The aim of current discussions and procedures on the rule of law issues in the European Union is not to punish someone but to safeguard and prevent possible problems in the future, explained Henriikka Leppo, Counsellor (EU affairs) at the Prime Minister’s Office in Finland at a seminar organised by the Estonian Foreign Policy Institute at ICDS together with the Friedrich Ebert Stiftung on 25 September 2019.
Leppo noted that rule of law has both symbolic and practical meaning in the EU: “It’s our common value base.” Leppo argued that rule of law is not just a legal but also a political question.
Marika Linntam, Director General of the Europe Department at the Estonian Ministry of Foreign Affairs acknowledged that two hot topics in the EU – migration and rule of law – are often referred to together but should be kept separated.
Dorka Takácsy, Analyst at the Political Capital Institute in Hungary, highlighted the shortcomings in Hungary. She called for support to independent media and civil society organisations in order to safeguard the rule of law.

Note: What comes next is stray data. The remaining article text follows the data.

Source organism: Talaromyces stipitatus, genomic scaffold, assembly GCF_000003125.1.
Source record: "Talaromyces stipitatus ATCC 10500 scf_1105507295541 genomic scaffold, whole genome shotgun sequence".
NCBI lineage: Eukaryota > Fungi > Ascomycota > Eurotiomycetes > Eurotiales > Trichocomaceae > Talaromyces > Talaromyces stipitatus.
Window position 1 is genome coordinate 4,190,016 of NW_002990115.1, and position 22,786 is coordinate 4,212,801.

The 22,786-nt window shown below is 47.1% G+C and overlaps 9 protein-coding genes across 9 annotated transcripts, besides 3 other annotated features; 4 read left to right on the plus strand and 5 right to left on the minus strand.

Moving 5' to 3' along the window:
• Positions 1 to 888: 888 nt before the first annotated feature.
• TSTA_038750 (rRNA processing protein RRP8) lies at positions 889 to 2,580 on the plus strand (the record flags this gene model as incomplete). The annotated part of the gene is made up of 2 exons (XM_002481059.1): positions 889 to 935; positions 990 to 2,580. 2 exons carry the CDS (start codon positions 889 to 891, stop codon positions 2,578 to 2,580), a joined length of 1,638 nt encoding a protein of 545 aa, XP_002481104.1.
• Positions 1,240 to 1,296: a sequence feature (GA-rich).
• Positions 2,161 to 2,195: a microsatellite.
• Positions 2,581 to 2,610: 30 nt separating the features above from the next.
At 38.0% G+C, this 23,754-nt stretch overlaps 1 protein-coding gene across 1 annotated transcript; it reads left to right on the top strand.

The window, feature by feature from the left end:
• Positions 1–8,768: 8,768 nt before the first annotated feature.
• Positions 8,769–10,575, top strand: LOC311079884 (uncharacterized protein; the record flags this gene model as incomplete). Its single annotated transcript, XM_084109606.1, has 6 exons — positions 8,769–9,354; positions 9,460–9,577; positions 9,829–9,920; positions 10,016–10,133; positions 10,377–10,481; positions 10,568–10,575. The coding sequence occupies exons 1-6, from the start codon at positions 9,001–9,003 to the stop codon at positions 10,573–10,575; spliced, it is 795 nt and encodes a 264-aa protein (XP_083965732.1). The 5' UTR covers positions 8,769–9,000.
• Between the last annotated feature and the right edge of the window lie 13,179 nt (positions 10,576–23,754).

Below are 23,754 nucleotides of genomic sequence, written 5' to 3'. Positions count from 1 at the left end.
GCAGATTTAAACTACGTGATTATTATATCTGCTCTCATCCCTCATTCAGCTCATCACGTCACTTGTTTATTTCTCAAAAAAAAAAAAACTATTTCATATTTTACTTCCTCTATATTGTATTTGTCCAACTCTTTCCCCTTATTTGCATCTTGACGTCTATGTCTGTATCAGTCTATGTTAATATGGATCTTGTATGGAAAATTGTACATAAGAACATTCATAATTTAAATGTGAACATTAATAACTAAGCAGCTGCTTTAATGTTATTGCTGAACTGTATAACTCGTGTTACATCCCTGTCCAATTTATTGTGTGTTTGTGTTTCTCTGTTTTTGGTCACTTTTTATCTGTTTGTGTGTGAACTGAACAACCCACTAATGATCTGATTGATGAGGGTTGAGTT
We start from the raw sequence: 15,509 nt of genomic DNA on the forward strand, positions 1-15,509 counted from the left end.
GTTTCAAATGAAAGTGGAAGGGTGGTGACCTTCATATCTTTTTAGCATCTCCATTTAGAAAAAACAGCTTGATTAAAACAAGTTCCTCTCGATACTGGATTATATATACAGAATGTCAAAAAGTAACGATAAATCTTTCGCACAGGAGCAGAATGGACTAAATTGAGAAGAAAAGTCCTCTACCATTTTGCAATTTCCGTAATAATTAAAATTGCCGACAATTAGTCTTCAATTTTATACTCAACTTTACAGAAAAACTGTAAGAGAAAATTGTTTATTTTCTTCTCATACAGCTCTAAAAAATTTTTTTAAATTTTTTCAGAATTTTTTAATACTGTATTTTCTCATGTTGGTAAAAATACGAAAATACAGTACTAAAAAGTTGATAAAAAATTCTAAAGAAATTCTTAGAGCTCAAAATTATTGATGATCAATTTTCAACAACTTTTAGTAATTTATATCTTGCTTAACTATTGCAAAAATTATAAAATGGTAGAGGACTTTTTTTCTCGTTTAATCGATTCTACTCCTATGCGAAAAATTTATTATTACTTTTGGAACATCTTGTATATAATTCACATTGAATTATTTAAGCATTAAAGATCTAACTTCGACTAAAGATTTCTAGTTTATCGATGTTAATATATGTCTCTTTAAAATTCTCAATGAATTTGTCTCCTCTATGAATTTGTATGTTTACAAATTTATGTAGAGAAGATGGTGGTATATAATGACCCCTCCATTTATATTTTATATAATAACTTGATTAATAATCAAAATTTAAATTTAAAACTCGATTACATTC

The event was moderated by Kristi Raik, Director of the Estonian Foreign Policy Institute.
The Estonian Foreign Policy Institute together with the Friedrich Ebert Stiftung are exploring with experts from Estonia and abroad at a series of seminars titled “Engaging with Europe of Tomorrow” the rising topics in the EU during this autumn.
The first seminar was about safeguarding the rule of law.
At the second seminar in October the focus will be on EU trade policy. The EU has traditionally been a bastion of free trade. In recent years, defending global rules-based trade has become increasingly challenging due to geopolitical tensions and protectionist tendencies among several major powers. Within the EU, Brexit weakens the weight of those member states that have been most vocal defenders of free trade. What are the main developments that undermine the global system of free trade? How does the EU tackle these challenges?
The topic of the third and final seminar in November is crucial, but also dividing – climate policy.